Child care challenges are impacting families, businesses, and communities. Together, we must address these challenges in order to help families and the economy thrive.
The global pandemic has made this an exceptionally difficult time for the child care industry. Even before the global health crisis, many families in Mississippi were already finding it difficult to find child care, particularly for infants and toddlers. Now, finding child care has become even more difficult, and I see families suffering every day.
I have the privilege of serving on the Board of Directors of Corporation for Global Community Development, which is the outreach mechanism for Jackson Revival Center Church (JRC). JRC has its own school, the Little Ambassadors Developmental Learning Center (LA). Our goal at LA is to facilitate the safe and healthful care of children and to promote the emotional, cognitive, communicative, perceptual-motor, physical, spiritual and social development of the child at age-appropriate levels.
The childcare challenges faced at Little Ambassadors Developmental Learning Center are sometimes overwhelming. The pandemic has crippled all aspects of what we know as normalcy. It’s especially frustrating to know that there is an invisible threat to the well-being of the children and families we serve in a low-income census tract.
The challenge of providing a safe and clean space in these unprecedented times is effecting change and revealing the grim reality of the sustainability of the services we offer. If a child becomes ill in a class of five, the entire class and teacher has to quarantine for 14 days, which interrupts fulfilling the mission of LA. There are many scenarios like this one that challenge the delivery of quality child care every day, which, in turn, affects the sustainability of each household connected, as well as the overall workforce.
And, yet, there are many children who do not have the opportunity to attend such programs. The current early childhood system does not fully meet the needs of Mississippi families or employers. Nearly half (48 percent) of Mississippians live in a child care desert, defined as an area in which there are at least three children for every licensed child care slot.
We know that the community and economy are stronger when children have such opportunities. A recent ReadyNation Mississippi fact sheet showed that a skilled, productive workforce is essential for a strong Mississippi economy. We know that high-quality early childhood education (ECE) supports the workforce now and into the future. Yet, 70 percent of Mississippi children under age six—roughly 142,000 children total— have parents working outside the home, but many of these children are not in high-quality ECE programs. We need more quality options for families, so that working parents are able to work with peace of mind, and their young children have the safe, nurturing environments that will help lay the foundation for a successful future.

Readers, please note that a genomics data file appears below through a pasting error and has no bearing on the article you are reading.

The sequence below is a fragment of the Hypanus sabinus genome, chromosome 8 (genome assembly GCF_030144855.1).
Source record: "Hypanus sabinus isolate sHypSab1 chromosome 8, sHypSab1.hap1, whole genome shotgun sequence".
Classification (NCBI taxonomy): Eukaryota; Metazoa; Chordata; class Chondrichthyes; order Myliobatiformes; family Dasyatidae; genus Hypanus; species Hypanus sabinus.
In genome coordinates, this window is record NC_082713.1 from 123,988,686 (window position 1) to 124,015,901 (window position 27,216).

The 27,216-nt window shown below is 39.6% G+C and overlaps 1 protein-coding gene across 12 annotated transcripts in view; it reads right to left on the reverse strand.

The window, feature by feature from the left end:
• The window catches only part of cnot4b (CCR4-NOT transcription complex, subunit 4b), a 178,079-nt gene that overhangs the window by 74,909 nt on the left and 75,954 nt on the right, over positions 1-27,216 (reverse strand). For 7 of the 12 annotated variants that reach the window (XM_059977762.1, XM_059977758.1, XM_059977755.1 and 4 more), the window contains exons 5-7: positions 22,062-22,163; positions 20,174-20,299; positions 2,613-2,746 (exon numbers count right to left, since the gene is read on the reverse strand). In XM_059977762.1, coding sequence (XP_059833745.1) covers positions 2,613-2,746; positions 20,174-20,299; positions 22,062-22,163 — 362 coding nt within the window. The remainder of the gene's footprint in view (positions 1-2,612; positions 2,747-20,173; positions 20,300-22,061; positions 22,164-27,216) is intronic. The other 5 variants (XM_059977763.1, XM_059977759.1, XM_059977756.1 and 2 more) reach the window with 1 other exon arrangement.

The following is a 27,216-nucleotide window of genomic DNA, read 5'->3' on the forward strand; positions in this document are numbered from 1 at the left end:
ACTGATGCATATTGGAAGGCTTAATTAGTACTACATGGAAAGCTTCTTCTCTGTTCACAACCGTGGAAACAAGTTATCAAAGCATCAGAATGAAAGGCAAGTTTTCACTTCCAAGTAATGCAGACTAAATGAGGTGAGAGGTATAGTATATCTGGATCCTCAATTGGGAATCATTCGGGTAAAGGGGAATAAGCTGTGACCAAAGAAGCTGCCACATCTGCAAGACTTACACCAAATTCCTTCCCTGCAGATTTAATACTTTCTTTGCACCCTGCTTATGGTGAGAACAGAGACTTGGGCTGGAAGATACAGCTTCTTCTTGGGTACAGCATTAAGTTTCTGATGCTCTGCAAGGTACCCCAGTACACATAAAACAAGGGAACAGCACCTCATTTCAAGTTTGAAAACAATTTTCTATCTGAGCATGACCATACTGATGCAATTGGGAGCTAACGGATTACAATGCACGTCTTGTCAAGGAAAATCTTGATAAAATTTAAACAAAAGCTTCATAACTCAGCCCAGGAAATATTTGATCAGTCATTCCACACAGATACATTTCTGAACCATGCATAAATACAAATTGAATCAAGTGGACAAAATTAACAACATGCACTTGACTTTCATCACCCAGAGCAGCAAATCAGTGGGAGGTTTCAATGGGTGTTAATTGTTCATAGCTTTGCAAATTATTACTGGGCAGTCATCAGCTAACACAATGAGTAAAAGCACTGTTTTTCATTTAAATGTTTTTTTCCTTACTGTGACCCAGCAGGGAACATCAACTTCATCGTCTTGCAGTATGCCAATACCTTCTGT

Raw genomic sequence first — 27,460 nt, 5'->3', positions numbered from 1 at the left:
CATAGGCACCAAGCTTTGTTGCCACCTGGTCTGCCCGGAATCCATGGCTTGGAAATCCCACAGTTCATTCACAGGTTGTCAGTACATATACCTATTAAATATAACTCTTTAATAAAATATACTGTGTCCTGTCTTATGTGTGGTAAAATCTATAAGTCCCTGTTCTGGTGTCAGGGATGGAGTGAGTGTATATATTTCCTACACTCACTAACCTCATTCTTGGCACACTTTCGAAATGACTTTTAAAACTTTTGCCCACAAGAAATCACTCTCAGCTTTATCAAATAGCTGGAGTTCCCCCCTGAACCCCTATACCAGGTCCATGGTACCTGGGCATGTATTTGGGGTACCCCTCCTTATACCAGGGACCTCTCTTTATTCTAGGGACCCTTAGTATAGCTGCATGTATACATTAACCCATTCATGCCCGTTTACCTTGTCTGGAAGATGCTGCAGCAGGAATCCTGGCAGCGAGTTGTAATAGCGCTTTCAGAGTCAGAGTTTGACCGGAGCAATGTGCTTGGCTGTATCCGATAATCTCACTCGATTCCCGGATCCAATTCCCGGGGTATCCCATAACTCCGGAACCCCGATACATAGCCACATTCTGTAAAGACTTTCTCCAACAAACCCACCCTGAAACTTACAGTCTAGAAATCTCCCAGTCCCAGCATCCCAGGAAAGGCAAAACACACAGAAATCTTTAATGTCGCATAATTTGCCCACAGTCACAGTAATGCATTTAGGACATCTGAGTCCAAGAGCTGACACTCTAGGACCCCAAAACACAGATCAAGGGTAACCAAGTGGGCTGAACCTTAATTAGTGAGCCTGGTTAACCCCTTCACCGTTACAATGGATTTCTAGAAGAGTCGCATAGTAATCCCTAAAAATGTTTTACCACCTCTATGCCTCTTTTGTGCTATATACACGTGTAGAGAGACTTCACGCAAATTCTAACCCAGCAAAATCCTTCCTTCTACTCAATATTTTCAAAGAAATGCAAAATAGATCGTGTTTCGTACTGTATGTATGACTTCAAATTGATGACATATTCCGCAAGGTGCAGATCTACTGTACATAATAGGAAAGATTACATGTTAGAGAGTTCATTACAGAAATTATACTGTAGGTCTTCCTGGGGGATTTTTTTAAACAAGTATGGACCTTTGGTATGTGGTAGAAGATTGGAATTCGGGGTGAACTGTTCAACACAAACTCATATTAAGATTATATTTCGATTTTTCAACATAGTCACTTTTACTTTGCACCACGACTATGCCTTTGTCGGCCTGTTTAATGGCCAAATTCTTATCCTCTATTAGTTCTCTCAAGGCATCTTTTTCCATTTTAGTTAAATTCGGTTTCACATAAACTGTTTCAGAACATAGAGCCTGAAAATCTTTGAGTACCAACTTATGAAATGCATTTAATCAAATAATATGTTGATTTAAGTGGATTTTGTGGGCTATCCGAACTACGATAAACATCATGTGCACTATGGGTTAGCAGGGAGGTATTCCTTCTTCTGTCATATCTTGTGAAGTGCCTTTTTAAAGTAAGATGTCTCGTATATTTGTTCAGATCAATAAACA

In my role at BancorpSouth Bank, I know that this lack of access and quality is detrimental to parents’ work productivity and puts our future workforce at risk as well.
A lack of affordable, high-quality care leads to a number of challenges for these parents while they’re working. A 2019 ReadyNation national report found that a shocking 86 percent of parents who are primary caregivers said problems with child care hurt their efforts or time commitment at work. Diminished productivity costs employers $12.7 billion annually nationwide, which contributes to a total economic loss of $57 billion per year in lost earnings, productivity, and tax revenue due to the infant-and-toddler child care crisis.
Mississippians need child care options to repair our economy, help working parents, and enable young children to thrive. Meaningful investments that support our state’s youngest learners and their parents will forge a stronger, more productive Mississippi in the years to come.
Evelyn Edwards is the Vice President and Corporate-Wide Community Development Grant Specialist at BancorpSouth Bank. She resides in Mississippi.